All dog and handler teams fail at one time or another.   It’s no shame to fail a trial, or even to discover that you were much less well prepared than you thought you were, but you’ll want to give some thought to damage control before you go into the competition ring.  Just in case.

Let’s start at the beginning.  You get to the show site and you know that something is wrong.  Your dog seems completely disinterested in you and working. Your dog has stress diarrhea.  Your dog can’t get his nose off the ground no matter what motivators are available.  Your dog won’t take your treats and could care less about his favorite toys.

I’d suggest waiting as long as possible to check in to your ring, and then see how much dog you have.  If you can’t wait any longer and your dog will not engage, I’d pull out of the competition.  It is a rare dog that cannot engage when you have your food and toys that suddenly engages when you step in front of a judge.  Ok, maybe “rare” is the wrong word.  “Unheard of” might be better.

But….you just couldn’t do it; you’re at the show and you have to try.  Or maybe your dog didn’t fall apart until you were already in the ring.  Or maybe your dog started out fine and was well along in the class before the downward slide began.

Now what?

You have the option of leaving the ring – that is the rule.  You politely tell the judge that you will be leaving. You do not ask because they might say no. You thank the judge, take your dog gently by the collar, and head for the exit.  The steward will give you your leash.  If the judge is upset and decides to “write you up”, they will quickly be informed of the rule – AKC has clarified that you have the right to leave with no repercussion.

This is a relatively new happening in the world of obedience, but leaving has been common in agility for a very long time.  Your judge may be surprised by your decision and may even discourage you.  How you proceed at that point it up to you, but do know that you have the right to leave the ring and there is no penalty. You will not affect the point schedule or the placements/rankings of any of the other dogs, because you are not excused.  You are simply leaving. Basically, it is the same as in agility – and the sky has not fallen over there.

Until recently it was considered bad sportsmanship to leave.  Now I see it as a good training decision and much kinder to the dog than finishing in misery.  You are NOT negatively affecting any of your fellow competitors, and indeed you are doing them a favor if your dog’s behavior suggests that he might leave the ring and make mischief, soil the ring, or behave so poorly that judging is being dragged out as your dog wanders about and does everything but work with you.

How about if your dog simply fails an exercise but is not having a complete meltdown?  Know the rules and do what is best for your dog.  If you know the rules, you may well save the exercise.  For example, if you start out heeling and your dog simply sits there, give a second cue!  It’s points off, but if your dog never moves, then it’s failure for sure.  If your dog starts to sniff and you know that your dog is going to get sucked in by the smells, help your dog by cuing “heel” again!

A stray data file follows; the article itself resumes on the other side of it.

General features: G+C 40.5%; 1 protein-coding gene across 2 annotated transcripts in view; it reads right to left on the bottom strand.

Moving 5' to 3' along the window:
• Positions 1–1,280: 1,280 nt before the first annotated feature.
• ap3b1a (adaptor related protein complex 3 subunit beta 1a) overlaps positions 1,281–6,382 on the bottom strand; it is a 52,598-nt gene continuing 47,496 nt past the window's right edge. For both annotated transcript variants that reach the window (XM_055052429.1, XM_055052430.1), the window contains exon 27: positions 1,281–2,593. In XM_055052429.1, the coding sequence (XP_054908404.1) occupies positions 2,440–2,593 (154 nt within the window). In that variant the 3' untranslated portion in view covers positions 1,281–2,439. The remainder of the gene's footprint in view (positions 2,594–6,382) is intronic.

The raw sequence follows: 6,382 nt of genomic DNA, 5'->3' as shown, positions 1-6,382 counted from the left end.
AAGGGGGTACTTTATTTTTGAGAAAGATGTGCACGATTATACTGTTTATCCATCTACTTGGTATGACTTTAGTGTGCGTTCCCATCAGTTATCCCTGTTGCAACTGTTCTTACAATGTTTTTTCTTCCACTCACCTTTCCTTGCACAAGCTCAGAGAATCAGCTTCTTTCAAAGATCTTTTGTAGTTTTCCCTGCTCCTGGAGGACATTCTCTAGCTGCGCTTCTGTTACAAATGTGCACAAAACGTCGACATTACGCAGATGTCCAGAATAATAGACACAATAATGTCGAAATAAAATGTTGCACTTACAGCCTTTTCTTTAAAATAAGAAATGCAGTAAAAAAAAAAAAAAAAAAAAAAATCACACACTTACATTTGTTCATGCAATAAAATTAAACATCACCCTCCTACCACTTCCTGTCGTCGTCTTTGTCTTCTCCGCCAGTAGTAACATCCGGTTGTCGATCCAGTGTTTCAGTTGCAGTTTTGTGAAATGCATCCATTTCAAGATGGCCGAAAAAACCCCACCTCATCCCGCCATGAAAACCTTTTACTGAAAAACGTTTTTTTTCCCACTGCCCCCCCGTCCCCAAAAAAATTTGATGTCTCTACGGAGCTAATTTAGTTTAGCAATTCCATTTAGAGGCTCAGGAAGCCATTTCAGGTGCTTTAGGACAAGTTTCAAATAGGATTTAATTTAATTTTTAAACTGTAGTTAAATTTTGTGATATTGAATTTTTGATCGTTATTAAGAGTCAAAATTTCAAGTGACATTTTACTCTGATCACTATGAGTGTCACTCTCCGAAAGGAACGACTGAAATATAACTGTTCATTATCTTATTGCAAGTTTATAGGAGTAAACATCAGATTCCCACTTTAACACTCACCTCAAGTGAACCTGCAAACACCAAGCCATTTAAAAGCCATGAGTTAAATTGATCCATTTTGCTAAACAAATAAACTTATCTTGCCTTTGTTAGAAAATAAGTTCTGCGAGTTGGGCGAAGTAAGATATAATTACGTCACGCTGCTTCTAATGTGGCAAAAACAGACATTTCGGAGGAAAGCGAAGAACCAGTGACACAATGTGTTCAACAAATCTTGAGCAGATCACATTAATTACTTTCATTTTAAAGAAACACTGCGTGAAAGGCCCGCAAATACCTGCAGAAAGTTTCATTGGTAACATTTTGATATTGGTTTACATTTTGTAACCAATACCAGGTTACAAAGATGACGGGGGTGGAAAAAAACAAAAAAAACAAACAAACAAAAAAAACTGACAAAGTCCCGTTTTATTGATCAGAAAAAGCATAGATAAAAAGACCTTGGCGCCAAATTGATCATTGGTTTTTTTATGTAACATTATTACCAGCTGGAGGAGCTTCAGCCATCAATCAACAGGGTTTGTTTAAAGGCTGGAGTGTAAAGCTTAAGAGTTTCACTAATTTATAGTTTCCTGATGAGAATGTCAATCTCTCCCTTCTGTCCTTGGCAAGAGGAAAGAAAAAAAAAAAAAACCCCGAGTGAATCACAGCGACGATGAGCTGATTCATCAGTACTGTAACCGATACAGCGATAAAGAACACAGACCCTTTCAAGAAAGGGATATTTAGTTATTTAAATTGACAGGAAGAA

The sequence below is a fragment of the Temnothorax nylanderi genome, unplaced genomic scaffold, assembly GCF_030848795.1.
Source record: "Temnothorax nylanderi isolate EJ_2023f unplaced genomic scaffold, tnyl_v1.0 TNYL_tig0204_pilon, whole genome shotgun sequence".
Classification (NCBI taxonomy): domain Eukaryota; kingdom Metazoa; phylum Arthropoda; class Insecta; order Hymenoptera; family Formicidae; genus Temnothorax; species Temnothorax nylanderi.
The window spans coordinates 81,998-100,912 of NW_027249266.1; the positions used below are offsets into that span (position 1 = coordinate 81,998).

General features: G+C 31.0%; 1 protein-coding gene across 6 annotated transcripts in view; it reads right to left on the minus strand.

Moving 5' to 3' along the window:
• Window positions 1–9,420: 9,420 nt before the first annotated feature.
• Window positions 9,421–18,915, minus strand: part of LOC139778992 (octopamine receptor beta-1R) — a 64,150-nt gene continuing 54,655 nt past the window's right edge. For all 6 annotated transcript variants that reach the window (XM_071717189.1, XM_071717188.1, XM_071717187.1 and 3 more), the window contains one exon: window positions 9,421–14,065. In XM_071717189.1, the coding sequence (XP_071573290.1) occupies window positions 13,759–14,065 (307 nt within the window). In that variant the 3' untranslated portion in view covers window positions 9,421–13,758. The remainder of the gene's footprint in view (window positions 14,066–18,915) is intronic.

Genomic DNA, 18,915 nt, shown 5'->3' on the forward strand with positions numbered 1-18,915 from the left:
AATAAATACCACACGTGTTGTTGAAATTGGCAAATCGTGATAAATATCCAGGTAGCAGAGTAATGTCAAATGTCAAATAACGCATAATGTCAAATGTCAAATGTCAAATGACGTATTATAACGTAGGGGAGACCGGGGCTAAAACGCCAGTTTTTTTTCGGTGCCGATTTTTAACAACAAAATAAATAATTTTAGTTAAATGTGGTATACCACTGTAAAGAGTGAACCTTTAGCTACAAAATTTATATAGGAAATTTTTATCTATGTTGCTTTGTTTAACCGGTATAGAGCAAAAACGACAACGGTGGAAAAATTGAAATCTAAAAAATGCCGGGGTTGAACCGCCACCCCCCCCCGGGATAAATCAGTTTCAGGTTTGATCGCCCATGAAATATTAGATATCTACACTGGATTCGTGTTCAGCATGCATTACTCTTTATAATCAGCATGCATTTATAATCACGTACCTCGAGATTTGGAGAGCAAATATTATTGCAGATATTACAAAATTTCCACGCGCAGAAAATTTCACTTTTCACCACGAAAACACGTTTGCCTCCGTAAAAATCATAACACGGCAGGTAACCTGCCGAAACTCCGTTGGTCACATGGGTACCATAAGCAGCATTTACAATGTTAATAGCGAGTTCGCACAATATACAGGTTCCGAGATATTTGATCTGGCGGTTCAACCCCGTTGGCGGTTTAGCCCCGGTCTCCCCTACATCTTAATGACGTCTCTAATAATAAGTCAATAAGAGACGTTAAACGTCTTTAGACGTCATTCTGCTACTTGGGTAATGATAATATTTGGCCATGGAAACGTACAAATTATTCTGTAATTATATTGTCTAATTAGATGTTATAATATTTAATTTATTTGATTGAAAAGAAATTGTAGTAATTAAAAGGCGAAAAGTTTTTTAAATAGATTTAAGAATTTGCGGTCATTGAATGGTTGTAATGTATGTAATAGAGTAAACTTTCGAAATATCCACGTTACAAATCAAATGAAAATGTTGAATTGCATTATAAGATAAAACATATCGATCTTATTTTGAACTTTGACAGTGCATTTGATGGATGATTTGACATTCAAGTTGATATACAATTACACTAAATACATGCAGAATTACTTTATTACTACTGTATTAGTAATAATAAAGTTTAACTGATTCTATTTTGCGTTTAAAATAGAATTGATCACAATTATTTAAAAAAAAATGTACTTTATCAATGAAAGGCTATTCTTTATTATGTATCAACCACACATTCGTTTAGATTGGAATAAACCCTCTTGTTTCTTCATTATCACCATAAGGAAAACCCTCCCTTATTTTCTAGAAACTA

If your dog fails to respond to a first cue where this is a failure,  I’d suggest giving the second cue immediately.  You’ve already failed; might as well help your dog get through it with minimal trauma.

Know the rules – what is a failure, a substantial deduction, or no worry at all?  This information is crucial to managing your ring performance to optimum effect. You don’t need to know exactly what every mistake will cost you, but you do need to know enough to make educated decisions “in the moment”.

Here are a few examples.  How would you handle each of these?

You ask your dog to “stand” in novice and he simply sits there.  Now what?  Should you physically stand your dog?  Give a second cue to stand?  Or assume the exercise is over and looking pleadingly at the judge?

Because the exercise does not start until you leave your dog, simply keep calm and re-cue your dog, assisting as needed.  If it is helpful to you, then you may gently physically position your dog – this is allowed without penalty.

You ask your dog to stay on the recall.  When you turn around, your dog is now lying down.  What should you do?  Tell your dog to sit?  Wait for the judge to cue you to call your dog?  Return to your dog on your own?

Just wait – you have not failed unless your dog followed you in.  While a substantial deduction, you should continue at the judge’s direction.

You have asked your dog to “heel” and he simply sits there as you set off without him.  Now what? Should you cue again, return to your dog, or continue the heeling pattern without him?

Give a second command.  You’ll lose points, but you’ll fail outright if you continue without him.

There are many examples of this type.  If you’re not sure of the rules, get the rule book and read it carefully.  Speak with a judge or an instructor who you trust to know the answers.  You can also ask on FB or a chat group, but be aware that the first answer offered may not be correct (my experience is that errors are corrected very quickly) .  If you simply want to qualify, knowing the answers to these types of questions will tell you exactly how to proceed.

Alright, you went through your individual round and your dog did not qualify.  Maybe it was a simple matter like failure to recall on the first command in Novice (an NQ), or maybe it was a basic free-for-all, with your dog wandering and sniffing throughout the off leash heeling routine.

The judge invites you back for the group exercises.  Should you return?

I’ll consider your options in the final blog in this series.